By Catherine Wang
As images dissolve into pixels, all that is left is a sequence of dots. Dots represent the limitation of mechanical reproduction of images, as in screen printing, or the limitation of human vision with 19th century pointilism. For Colmant, simple dots, squiggles, and geometric shapes constitute his medium. When asked about these visual components, grids, dots, and squiggles, Colmant notes, “It’s like when you open and close your eye quickly, you see the world differently and it appears like big or small shapes of blurry colors and not as details or objects, but as new abstract visions.” His work is about abstraction, but not abstraction of concrete objects, or abstraction in the Expressionist sense. Rather, his work strives to be purely optical, even retinal, in the pursuit of abstraction. The dots and the enumerated squiggles imply movement, a quantum vibration that eyes cannot even fully comprehend but our mind assumes in a gestalt compromise.
Belgian designer Colmant works in various disciplines of design and illustration. His aesthetics could be associated with being retro, but occupies the postcyberspace, moving, moving, moving, and not going anywhere but right here in front of us. When a dot moves and returns to its status quo, has it actually moved? Seeing a repeatedly flickering image presents a question of our own perception: whether such movement is an imagination of our mind. The twitching gifs of Colmant are nearly excessive with exploding visual information, yet they are so simple in the geometric shapes that constitute the composition. The seemingly simple shapes are irrational, physics-defying, such that it mimics the mirage of infinity, a mobius strip.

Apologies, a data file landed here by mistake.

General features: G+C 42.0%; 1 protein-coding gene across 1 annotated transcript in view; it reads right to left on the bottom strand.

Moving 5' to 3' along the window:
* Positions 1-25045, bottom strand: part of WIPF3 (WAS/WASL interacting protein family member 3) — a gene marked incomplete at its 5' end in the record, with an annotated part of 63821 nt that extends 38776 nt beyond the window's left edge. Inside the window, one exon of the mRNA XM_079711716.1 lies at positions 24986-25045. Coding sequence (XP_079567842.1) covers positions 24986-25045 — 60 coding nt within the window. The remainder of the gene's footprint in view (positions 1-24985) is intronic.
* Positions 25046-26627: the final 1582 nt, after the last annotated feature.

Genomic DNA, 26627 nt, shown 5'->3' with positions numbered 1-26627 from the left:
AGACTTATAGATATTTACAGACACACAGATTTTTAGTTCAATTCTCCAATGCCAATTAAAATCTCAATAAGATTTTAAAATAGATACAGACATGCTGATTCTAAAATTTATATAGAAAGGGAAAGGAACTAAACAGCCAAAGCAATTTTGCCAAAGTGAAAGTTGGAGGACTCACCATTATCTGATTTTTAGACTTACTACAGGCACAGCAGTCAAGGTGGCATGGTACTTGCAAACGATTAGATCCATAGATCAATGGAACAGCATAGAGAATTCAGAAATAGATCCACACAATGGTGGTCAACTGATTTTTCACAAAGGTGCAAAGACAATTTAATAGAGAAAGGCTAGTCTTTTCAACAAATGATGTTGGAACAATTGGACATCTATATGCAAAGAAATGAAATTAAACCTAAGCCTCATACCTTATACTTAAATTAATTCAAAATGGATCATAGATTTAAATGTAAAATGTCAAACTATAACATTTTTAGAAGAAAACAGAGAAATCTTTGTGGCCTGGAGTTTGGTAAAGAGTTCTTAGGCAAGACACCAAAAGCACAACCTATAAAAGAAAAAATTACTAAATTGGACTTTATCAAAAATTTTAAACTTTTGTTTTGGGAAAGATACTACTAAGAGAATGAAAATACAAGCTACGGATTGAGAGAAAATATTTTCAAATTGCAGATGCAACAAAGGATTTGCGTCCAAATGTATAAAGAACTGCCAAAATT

Although Colmant’s works primarily live in the nonmaterial medium in the cyberscape, his works often materialize in the physical world. When asked about interesting projects he’s done recently, he mentioned his design work with Penny Skateboards. He designed the skateboards and expressed his personal satisfaction with this project: “...because when I was young I always sucked at skateboarding, so I ended up being the guy who was filming the others skating. The loser, haha. So it’s my personal revenge on that.” Although personally in touch with his projects, Colmant constructs his designs as autonomous narrative beings: “The narrative part of my work is building by himself when I construct the work.” Within the various disciplines he works in, be it some gradient of art or design, Colmant lets the visuals stand and build up for themselves, humming like little creatures perpetually in flux.